After a week of harsh criticism, Huggies makes changes to its ad campaign, so are the voices of dads finally being heard?
Huggies found out the hard way that dads are quite good at changing diapers and no longer afraid to admit it.
In an ad campaign that was supposed to “celebrate fatherhood,” Huggies ran commercials saying “To prove Huggies diapers and wipes can stand up to anything, we put them to the toughest test imaginable: Dads, alone with their babies…”
This unleashed a firestorm of criticism on their Facebook wall from moms and dads. Blogs from the Good Men Project by me and Jim Higley blasted Huggies for treating dads as inept parents and were quoted extensively throughout the blogosphere. An online petition started by DaddyDoctrines blogger Chris Routly quickly gained over 1,200 signatures. CNN Headline News invited me on to explain how Huggies did not accurately portray fathers of today.
Then, last Thursday, Erik Seidel, VP of Huggies Brand, issued a statement on Huggies Facebook page that said in part, “I recognize that we need to do a better job of communicating the campaign’s message…we’re learning and listening, and, because of your response, are making changes to ensure that the true spirit of the campaign comes through in the strongest way possible.”
By Friday, Huggies had changed their campaign from “Put our diapers to the ultimate test: Dad” to say “Have a Dad put Huggies to the test.”
Diapers are now the test, not the dads.
It would seem this would be the end of the controversy. It isn’t. Many now have begun to criticize those of us who demanded Huggies change their ad campaign. Moms, such as one who commented on Huggies’s Facebook wall, wrote “it shows a majority of dads basically… so why pull it over some whiny men.” Dads, such as one who commented on my blog last week, wrote “Time to grow up fellas. Like you all I believe I’m good at being a stay at home (dad). Because of that belief why would I give a crap about a diaper ad?”
After all the commentary, it seems there are still a lot of people who don’t understand why it was so important for dads to stand up and so significant that Huggies finally listened.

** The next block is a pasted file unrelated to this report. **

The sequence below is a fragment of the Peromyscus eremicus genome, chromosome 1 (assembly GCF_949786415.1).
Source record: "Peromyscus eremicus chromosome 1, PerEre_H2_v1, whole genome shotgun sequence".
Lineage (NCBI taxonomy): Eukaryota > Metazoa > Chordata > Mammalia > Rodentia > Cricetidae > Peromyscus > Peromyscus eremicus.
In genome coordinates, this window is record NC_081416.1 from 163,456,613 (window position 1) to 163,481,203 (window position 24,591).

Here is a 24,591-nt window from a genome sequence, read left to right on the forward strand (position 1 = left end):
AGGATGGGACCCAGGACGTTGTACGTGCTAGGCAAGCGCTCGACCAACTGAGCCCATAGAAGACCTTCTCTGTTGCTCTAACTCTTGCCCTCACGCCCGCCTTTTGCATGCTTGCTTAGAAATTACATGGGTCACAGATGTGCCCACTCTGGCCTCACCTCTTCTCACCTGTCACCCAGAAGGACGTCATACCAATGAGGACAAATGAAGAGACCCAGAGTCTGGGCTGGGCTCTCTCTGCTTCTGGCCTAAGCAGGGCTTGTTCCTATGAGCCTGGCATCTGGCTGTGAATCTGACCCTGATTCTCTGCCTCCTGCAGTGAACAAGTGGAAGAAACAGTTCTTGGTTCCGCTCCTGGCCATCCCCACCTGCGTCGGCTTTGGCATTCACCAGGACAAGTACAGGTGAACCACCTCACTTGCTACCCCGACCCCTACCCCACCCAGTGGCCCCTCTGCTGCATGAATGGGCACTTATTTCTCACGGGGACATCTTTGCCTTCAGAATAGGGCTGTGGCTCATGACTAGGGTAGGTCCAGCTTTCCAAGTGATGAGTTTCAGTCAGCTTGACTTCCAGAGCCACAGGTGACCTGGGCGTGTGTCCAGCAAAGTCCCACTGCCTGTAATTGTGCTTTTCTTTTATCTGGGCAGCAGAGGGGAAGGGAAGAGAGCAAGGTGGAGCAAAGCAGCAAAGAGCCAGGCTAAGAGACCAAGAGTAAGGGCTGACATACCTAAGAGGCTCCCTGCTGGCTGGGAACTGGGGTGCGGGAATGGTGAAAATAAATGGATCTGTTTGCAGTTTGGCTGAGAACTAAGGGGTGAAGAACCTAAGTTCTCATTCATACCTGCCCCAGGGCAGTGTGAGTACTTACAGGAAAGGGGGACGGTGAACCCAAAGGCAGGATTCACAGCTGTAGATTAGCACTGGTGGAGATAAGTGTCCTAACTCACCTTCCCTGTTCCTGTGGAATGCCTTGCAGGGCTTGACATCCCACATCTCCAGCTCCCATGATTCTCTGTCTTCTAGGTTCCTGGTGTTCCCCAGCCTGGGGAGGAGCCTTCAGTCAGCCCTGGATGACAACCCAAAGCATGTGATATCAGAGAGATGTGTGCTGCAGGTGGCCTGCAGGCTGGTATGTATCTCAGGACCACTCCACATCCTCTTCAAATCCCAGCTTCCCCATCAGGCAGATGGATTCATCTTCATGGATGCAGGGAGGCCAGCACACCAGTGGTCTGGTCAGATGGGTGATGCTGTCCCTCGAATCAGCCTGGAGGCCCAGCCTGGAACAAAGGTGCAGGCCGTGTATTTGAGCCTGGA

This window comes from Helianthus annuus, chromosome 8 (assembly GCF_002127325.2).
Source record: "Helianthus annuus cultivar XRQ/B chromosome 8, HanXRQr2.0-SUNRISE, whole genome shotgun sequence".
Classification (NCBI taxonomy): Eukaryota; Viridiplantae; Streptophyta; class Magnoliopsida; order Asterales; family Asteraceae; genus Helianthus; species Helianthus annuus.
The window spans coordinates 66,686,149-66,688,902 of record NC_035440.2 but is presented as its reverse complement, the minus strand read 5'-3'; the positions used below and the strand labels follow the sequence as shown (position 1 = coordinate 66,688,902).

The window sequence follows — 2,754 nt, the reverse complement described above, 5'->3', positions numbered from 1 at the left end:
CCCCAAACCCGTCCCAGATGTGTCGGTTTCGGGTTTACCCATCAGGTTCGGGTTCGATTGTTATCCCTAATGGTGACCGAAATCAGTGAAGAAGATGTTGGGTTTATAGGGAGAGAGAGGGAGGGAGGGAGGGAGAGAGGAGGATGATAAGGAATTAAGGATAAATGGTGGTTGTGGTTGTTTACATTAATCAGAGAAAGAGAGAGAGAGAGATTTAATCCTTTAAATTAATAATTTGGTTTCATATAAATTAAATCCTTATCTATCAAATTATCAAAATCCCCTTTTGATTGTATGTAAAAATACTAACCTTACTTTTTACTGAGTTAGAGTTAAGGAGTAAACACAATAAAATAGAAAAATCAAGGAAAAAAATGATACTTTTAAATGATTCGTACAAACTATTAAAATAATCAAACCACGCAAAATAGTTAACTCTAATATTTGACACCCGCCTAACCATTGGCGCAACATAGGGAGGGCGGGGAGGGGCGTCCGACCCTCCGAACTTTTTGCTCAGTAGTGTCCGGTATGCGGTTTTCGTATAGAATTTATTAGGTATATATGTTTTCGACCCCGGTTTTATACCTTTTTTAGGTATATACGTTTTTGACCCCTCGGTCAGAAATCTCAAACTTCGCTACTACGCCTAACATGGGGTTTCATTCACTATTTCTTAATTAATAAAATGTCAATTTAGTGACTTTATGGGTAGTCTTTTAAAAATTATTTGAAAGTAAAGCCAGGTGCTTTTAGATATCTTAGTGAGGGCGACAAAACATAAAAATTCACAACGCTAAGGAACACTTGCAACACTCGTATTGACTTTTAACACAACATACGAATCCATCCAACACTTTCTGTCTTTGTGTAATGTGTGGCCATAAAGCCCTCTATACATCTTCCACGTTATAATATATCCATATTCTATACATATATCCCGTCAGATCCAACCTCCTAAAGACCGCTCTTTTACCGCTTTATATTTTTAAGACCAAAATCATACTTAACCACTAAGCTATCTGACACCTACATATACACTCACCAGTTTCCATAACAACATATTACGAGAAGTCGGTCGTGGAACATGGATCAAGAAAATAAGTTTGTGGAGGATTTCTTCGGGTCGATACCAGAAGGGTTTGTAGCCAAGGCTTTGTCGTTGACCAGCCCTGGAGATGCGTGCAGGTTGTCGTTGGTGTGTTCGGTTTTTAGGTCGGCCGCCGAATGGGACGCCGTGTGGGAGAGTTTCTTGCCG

For decades, dads have been ridiculed for their lack of parenting skills. It is something so ingrained in our culture that Huggies didn’t even consider it as being offensive.
Dads, however, have begun to change, and, I believe, are engaged in a “Fatherhood Revolution.”
From 2005 to 2010 the number of fathers who are primary caregivers jumped from 26% to 32%. A 2010 study by the Boston College Center for Work and Family found that fathers “were deeply committed to care-giving and sharing the work as evenly as possible with their spouses.”
Moms who claim the Huggies ad showed the “majority of dads” are wrong. And they are not “whiny men.” They are dads who are great parents and love being involved fathers but are tired of people assuming they are not capable of being good caregivers. In fact, because of these “whiny men,” most men’s restrooms now have baby changing stations in them. Maybe, if people stopped laughing at dads, they’d use these changing stations more often.
A lot of dads didn’t find the merit in speaking out against Huggies either. They say they are already great dads and don’t need a commercial to tell them.
It is true, I do not need validation from Huggies to feel like I am a great dad. I also don’t need Huggies, or anyone else, assuming I can’t diaper my own baby. It’s insulting. But, more importantly, perpetuating the stereotype of dads as inept, makes dads think they are supposed to be inept. It allows dads to hide behind their masculinity instead of become the fathers their children need them to be.
I don’t expect a diaper company to fix all of this. I do, however, expect a diaper company to stop assuming dads can’t diaper their own babies.
They can. They do. And they are no longer willing to be silent when others suggest they shouldn’t.